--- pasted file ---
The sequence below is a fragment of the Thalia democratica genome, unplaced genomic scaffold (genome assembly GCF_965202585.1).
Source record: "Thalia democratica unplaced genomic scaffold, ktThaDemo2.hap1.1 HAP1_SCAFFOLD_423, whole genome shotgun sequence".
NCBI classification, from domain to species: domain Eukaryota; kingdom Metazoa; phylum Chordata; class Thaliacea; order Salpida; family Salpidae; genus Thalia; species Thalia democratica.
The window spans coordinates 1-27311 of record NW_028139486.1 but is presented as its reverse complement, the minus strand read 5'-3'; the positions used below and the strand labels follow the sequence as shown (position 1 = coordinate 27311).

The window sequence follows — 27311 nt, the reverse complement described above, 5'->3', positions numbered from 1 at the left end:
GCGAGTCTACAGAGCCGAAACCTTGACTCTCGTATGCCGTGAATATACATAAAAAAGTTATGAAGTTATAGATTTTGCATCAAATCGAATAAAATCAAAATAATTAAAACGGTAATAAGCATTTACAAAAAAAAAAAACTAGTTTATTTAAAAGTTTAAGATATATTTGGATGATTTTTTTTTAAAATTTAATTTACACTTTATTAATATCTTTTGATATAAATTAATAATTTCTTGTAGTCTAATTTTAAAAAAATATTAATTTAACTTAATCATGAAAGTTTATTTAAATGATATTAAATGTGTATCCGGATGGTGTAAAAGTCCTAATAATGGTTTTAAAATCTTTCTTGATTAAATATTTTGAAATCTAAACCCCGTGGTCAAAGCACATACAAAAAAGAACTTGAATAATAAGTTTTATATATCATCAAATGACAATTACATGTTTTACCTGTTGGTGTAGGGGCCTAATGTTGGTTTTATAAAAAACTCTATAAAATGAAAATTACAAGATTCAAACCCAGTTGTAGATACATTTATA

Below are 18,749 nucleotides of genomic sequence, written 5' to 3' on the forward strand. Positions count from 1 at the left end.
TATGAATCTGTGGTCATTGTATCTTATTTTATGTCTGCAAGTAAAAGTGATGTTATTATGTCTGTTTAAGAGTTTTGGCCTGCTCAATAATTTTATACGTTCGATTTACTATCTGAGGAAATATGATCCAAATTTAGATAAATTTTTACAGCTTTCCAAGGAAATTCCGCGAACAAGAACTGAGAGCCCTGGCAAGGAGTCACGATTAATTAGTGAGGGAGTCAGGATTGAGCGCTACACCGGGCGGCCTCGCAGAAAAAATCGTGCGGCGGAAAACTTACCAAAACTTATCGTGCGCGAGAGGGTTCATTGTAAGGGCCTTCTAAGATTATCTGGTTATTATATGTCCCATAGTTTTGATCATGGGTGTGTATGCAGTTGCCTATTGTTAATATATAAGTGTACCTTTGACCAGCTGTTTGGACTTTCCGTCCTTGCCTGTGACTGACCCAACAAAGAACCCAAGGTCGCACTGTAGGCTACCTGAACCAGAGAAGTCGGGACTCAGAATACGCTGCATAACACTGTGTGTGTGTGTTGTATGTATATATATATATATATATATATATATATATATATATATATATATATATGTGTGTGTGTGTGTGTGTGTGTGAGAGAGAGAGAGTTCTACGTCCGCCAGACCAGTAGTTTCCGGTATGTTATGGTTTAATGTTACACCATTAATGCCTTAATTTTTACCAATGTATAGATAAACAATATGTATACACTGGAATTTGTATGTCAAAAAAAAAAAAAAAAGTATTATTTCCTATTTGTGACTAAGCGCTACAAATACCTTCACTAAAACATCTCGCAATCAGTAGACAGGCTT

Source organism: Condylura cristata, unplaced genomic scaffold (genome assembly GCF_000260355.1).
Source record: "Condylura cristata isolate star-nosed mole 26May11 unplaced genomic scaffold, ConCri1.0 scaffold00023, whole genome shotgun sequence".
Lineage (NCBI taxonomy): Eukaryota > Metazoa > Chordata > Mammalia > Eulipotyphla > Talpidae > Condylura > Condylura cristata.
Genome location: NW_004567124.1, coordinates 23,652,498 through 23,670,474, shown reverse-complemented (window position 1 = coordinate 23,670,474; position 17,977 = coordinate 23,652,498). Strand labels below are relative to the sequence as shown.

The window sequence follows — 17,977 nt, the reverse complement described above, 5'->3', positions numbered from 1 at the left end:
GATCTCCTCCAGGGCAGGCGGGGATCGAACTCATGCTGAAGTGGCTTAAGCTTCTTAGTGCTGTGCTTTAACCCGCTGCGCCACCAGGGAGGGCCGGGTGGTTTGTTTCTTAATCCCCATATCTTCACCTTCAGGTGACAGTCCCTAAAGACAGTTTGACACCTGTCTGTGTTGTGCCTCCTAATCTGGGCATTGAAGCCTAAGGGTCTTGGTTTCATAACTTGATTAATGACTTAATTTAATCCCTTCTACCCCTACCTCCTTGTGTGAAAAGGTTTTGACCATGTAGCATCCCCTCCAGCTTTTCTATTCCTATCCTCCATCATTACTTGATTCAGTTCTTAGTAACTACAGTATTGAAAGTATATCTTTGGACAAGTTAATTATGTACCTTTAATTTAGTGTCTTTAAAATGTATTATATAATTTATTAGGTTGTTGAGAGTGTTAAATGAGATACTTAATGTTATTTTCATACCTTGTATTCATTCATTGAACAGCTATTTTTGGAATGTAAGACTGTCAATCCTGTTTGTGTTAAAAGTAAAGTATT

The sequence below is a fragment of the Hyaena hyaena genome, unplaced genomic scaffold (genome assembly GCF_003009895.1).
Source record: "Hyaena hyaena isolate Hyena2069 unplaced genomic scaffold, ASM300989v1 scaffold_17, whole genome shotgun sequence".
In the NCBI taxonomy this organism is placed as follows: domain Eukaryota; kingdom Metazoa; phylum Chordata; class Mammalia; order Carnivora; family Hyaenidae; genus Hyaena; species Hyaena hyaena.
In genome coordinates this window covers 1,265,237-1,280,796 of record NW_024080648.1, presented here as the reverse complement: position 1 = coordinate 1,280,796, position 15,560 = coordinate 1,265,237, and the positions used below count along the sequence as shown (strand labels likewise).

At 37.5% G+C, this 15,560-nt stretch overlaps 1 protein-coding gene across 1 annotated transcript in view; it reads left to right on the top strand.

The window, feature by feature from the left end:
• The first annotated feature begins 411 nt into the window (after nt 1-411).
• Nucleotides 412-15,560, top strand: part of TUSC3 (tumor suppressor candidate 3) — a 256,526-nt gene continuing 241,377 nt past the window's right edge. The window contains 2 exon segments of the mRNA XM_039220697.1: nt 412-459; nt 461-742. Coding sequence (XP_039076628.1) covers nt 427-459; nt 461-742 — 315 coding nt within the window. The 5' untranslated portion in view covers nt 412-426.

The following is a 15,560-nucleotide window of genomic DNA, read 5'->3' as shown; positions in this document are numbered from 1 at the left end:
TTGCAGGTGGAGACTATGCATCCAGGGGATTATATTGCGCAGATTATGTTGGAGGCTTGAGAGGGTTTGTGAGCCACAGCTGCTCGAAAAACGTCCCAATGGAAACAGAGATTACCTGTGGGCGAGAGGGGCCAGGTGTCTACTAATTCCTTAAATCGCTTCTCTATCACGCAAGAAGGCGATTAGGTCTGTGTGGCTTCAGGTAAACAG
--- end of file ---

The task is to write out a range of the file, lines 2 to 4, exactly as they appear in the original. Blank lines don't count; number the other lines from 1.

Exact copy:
Source record: "Thalia democratica unplaced genomic scaffold, ktThaDemo2.hap1.1 HAP1_SCAFFOLD_423, whole genome shotgun sequence".
NCBI classification, from domain to species: domain Eukaryota; kingdom Metazoa; phylum Chordata; class Thaliacea; order Salpida; family Salpidae; genus Thalia; species Thalia democratica.
The window spans coordinates 1-27311 of record NW_028139486.1 but is presented as its reverse complement, the minus strand read 5'-3'; the positions used below and the strand labels follow the sequence as shown (position 1 = coordinate 27311).